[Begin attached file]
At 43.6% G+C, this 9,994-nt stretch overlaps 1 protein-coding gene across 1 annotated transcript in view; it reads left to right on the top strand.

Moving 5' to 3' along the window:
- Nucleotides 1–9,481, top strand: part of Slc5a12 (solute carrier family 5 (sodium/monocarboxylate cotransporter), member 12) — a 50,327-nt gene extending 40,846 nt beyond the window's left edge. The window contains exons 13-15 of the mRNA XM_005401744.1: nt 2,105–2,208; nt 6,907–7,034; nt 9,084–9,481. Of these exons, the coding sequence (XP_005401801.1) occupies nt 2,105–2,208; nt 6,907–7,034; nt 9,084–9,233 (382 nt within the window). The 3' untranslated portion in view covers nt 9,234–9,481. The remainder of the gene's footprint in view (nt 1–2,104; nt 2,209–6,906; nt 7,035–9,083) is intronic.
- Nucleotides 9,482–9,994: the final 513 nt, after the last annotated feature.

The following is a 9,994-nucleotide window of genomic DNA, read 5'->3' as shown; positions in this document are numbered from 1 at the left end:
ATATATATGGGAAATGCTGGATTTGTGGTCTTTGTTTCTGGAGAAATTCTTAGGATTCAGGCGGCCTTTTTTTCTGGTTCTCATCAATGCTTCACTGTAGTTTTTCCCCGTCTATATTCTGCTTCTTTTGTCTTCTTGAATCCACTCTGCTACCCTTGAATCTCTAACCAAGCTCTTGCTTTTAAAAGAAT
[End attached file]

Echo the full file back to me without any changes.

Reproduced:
At 43.6% G+C, this 9,994-nt stretch overlaps 1 protein-coding gene across 1 annotated transcript in view; it reads left to right on the top strand.

Moving 5' to 3' along the window:
- Nucleotides 1–9,481, top strand: part of Slc5a12 (solute carrier family 5 (sodium/monocarboxylate cotransporter), member 12) — a 50,327-nt gene extending 40,846 nt beyond the window's left edge. The window contains exons 13-15 of the mRNA XM_005401744.1: nt 2,105–2,208; nt 6,907–7,034; nt 9,084–9,481. Of these exons, the coding sequence (XP_005401801.1) occupies nt 2,105–2,208; nt 6,907–7,034; nt 9,084–9,233 (382 nt within the window). The 3' untranslated portion in view covers nt 9,234–9,481. The remainder of the gene's footprint in view (nt 1–2,104; nt 2,209–6,906; nt 7,035–9,083) is intronic.
- Nucleotides 9,482–9,994: the final 513 nt, after the last annotated feature.

The following is a 9,994-nucleotide window of genomic DNA, read 5'->3' as shown; positions in this document are numbered from 1 at the left end:
ATATATATGGGAAATGCTGGATTTGTGGTCTTTGTTTCTGGAGAAATTCTTAGGATTCAGGCGGCCTTTTTTTCTGGTTCTCATCAATGCTTCACTGTAGTTTTTCCCCGTCTATATTCTGCTTCTTTTGTCTTCTTGAATCCACTCTGCTACCCTTGAATCTCTAACCAAGCTCTTGCTTTTAAAAGAAT